"Don't you speak to me," said his wife, drawing closer to her mother, "because I won't answer you."

Mr. Boxer laughed, bitterly. "This is a nice home-coming," he remarked.

He fell to the rear again and walked along raging, his temper by no means being improved by observing that Mrs. Thompson, doubtless with a firm belief in the saying that "Evil communications corrupt good manners," kept a tight hold of her husband's arm. His position as an outcast was clearly defined, and he ground his teeth with rage as he observed the virtuous uprightness of Mrs. Gimpson's back. By the time they reached home he was in a spirit of mad recklessness far in advance of the character given him by the astrologer.

His wife gazed at him with a look of such strong interrogation as he was about to follow her into the house that he paused with his foot on the step and eyed her dumbly.

"Have you left anything inside that you want?" she inquired.

Mr. Boxer shook his head. "I only wanted to come in and make a clean breast of it," he said, in a curious voice; "then I'll go."

Mrs. Gimpson stood aside to let him pass, and Mr. Thompson, not to be denied, followed close behind with his faintly protesting wife. They sat down in a row against the wall, and Mr. Boxer, sitting opposite in a hang-dog fashion, eyed them with scornful wrath.

"Well?" said Mrs. Boxer, at last.

"All that he said was quite true," said her husband, defiantly. "The only thing is, he didn't tell the arf of it. Altogether, I married three dusky maidens."

Everybody but Mr. Thompson shuddered with horror.

"Then I married a white girl in Australia," pursued Mr. Boxer, musingly. "I wonder old Silver didn't see that in the bowl; not arf a fortune- teller, I call 'im."

"What they see in 'im!" whispered the astounded Mr. Thompson to his wife.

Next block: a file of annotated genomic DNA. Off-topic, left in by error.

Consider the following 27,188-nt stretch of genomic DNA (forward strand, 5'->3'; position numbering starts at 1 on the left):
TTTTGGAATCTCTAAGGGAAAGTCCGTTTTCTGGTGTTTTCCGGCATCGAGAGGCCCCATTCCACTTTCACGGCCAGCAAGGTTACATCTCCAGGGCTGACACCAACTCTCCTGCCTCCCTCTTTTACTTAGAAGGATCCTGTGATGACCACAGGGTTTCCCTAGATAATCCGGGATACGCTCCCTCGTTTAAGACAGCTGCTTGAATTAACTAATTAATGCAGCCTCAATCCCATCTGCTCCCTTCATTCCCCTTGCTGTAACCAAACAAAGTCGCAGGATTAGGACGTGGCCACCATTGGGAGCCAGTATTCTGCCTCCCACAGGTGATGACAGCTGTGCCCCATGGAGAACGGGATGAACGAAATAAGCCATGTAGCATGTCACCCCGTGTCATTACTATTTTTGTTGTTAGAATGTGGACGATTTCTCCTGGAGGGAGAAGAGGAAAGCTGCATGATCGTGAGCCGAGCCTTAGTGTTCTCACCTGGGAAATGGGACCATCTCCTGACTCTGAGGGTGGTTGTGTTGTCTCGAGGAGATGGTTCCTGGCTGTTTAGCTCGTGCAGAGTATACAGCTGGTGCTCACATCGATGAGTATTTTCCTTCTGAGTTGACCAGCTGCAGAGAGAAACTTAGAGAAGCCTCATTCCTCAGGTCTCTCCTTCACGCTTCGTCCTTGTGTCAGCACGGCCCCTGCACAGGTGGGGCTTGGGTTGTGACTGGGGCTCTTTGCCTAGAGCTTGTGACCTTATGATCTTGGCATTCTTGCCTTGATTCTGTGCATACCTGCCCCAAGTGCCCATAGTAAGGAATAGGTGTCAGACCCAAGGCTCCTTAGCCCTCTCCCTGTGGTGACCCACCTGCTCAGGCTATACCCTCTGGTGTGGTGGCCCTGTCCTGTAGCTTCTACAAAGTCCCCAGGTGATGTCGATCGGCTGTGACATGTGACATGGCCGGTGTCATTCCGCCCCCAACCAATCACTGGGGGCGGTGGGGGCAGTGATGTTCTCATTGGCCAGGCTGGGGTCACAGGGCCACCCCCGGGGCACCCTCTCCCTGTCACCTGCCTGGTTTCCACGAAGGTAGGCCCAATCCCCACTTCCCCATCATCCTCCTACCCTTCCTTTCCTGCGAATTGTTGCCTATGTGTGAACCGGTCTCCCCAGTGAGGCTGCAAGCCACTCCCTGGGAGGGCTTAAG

"And did you marry the beautiful girl in the photograph?" demanded Mrs. Boxer, in trembling accents.

"I did," said her husband.

"Hussy," cried Mrs. Boxer.

"I married her," said Mr. Boxer, considering--"I married her at Camberwell, in eighteen ninety-three."

"Eighteen ninety-three!" said his wife, in a startled voice. "But you couldn't. Why, you didn't marry me till eighteen ninety-four."

"What's that got to do with it?" inquired the monster, calmly.

Mrs. Boxer, pale as ashes, rose from her seat and stood gazing at him with horror-struck eyes, trying in vain to speak.

"You villain!" cried Mrs. Gimpson, violently. "I always distrusted you."

"I know you did," said Mr. Boxer, calmly. "You've been committing bigamy," cried Mrs. Gimpson.

"Over and over agin," assented Mr. Boxer, cheerfully. "It's got to be a 'obby with me."

"Was the first wife alive when you married my daughter?" demanded Mrs. Gimpson.

"Alive?" said Mr. Boxer. "O' course she was. She's alive now--bless her."

He leaned back in his chair and regarded with intense satisfaction the horrified faces of the group in front.

"You--you'll go to jail for this," cried Mrs. Gimpson, breathlessly. "What is your first wife's address?"

"I decline to answer that question," said her son-in-law.

"What is your first wife's address?" repeated Mrs. Gimpson.

"Ask the fortune-teller," said Mr. Boxer, with an aggravating smile. "And then get 'im up in the box as a witness, little bowl and all. He can tell you more than I can."

"I demand to know her name and address," cried Mrs. Gimpson, putting a bony arm around the waist of the trembling Mrs. Boxer.

"I decline to give it," said Mr. Boxer, with great relish. "It ain't likely I'm going to give myself away like that; besides, it's agin the law for a man to criminate himself. You go on and start your bigamy case, and call old red-eyes as a witness."

Mrs. Gimpson gazed at him in speechless wrath and then stooping down conversed in excited whispers with Mrs. Thompson. Mrs. Boxer crossed over to her husband.

"Oh, John," she wailed, "say it isn't true, say it isn't true."

Mr. Boxer hesitated. "What's the good o' me saying anything?" he said, doggedly.

"It isn't true," persisted his wife. "Say it isn't true."

"What I told you when I first came in this evening was quite true," said her husband, slowly. "And what I've just told you is as true as what that lying old fortune-teller told you. You can please yourself what you believe."

"I believe you, John," said his wife, humbly.

Mr. Boxer's countenance cleared and he drew her on to his knee.

"That's right," he said, cheerfully. "So long as you believe in me I don't care what other people think. And before I'm much older I'll find out how that old rascal got to know the names of the ships I was aboard. Seems to me somebody's been talking."


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It ain't what you don't know that gets you into trouble. It's what you know for sure that just ain't so.